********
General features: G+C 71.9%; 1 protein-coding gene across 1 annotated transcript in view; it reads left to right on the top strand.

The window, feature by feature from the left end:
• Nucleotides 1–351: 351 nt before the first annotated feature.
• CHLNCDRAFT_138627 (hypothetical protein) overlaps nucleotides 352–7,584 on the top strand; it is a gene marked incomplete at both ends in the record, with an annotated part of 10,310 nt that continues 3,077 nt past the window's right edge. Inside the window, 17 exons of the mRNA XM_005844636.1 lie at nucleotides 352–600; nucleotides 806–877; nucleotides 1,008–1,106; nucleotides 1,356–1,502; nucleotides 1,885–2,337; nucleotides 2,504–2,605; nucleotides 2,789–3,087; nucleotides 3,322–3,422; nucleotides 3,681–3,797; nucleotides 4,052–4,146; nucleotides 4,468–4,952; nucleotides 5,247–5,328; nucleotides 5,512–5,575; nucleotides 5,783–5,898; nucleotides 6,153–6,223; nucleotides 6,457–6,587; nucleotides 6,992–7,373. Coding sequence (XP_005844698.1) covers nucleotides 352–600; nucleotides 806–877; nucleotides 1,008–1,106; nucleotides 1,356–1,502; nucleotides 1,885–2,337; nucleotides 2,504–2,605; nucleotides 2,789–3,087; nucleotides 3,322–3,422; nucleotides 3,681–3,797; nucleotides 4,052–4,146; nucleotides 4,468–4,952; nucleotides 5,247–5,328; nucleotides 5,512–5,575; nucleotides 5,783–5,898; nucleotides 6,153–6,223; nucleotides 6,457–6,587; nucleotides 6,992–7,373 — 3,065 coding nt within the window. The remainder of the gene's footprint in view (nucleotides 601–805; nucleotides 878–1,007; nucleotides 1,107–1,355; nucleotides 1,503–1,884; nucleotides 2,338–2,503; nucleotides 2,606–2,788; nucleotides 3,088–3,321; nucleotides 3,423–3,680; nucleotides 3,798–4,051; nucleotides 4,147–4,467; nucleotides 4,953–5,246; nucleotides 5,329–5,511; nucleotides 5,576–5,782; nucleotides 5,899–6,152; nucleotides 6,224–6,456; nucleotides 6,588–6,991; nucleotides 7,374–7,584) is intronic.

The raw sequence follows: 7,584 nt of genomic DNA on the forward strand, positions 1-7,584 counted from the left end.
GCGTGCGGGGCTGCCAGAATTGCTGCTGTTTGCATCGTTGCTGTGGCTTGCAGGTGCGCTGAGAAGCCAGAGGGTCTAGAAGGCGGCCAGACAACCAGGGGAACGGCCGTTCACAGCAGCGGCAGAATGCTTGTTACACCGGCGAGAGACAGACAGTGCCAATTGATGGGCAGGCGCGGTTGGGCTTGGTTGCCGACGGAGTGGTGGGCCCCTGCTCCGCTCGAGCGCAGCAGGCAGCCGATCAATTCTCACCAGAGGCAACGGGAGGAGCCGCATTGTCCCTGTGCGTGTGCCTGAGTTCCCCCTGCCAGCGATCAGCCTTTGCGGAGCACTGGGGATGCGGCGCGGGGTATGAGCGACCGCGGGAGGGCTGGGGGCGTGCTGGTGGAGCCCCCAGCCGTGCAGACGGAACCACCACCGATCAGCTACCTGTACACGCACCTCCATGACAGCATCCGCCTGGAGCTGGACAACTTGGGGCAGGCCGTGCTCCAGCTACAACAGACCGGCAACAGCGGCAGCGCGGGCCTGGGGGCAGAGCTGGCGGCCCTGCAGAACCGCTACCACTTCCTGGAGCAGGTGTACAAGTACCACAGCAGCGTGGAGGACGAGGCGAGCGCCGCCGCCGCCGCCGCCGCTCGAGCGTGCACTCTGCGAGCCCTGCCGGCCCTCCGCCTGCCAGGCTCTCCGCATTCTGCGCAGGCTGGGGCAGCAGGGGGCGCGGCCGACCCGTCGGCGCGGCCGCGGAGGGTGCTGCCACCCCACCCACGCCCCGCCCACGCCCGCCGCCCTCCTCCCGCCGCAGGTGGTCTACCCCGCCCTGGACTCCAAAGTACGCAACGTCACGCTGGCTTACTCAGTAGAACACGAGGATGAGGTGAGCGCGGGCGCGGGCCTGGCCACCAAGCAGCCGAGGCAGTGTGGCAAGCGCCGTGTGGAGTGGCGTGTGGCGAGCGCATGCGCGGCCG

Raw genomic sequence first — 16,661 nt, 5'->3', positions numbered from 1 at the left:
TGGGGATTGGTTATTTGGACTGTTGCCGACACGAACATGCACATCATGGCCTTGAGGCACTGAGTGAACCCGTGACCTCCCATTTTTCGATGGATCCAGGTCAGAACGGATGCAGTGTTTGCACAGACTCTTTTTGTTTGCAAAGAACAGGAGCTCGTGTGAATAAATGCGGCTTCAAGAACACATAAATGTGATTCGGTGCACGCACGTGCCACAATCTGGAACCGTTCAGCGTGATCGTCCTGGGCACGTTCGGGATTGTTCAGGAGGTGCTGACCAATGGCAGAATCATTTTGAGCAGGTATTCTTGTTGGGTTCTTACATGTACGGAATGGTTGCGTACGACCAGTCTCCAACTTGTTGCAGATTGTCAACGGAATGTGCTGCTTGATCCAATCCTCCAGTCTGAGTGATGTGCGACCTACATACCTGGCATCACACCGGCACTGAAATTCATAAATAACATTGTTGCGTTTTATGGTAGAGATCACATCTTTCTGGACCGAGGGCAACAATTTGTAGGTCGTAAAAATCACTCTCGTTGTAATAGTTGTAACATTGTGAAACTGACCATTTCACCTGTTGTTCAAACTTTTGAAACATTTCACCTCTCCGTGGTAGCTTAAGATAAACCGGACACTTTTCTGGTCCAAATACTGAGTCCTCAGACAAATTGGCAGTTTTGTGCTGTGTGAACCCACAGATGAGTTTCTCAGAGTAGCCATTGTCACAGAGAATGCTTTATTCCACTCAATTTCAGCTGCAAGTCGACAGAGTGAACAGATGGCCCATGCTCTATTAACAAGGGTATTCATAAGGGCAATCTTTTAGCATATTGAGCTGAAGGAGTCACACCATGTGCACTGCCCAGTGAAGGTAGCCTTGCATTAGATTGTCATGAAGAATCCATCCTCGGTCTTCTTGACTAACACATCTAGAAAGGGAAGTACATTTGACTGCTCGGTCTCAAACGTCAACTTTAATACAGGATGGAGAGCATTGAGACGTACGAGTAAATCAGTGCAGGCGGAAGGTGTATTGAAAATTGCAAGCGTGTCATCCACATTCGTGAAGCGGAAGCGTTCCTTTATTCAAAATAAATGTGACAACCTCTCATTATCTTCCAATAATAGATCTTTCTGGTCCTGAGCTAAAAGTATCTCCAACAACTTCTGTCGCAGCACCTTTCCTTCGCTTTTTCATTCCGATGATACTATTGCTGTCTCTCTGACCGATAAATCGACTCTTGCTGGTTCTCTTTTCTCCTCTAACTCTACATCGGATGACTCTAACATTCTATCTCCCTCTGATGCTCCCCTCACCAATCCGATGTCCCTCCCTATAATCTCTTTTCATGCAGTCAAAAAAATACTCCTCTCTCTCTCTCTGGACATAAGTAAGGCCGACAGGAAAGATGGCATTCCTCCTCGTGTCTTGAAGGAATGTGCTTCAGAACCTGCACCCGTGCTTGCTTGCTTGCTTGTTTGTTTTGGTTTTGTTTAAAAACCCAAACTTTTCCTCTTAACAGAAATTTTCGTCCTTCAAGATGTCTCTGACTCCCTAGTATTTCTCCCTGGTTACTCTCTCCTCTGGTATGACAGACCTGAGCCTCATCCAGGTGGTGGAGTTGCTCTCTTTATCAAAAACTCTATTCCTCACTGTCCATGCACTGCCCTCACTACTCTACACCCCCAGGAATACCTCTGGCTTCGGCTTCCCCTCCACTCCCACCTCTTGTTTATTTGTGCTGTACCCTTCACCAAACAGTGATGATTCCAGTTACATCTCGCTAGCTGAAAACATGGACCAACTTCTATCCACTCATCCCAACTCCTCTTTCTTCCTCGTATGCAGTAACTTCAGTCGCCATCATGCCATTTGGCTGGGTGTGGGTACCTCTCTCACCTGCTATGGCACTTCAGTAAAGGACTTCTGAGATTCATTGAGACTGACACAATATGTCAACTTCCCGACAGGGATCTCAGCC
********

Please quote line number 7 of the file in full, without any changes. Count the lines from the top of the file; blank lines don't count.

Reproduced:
Raw genomic sequence first — 16,661 nt, 5'->3', positions numbered from 1 at the left: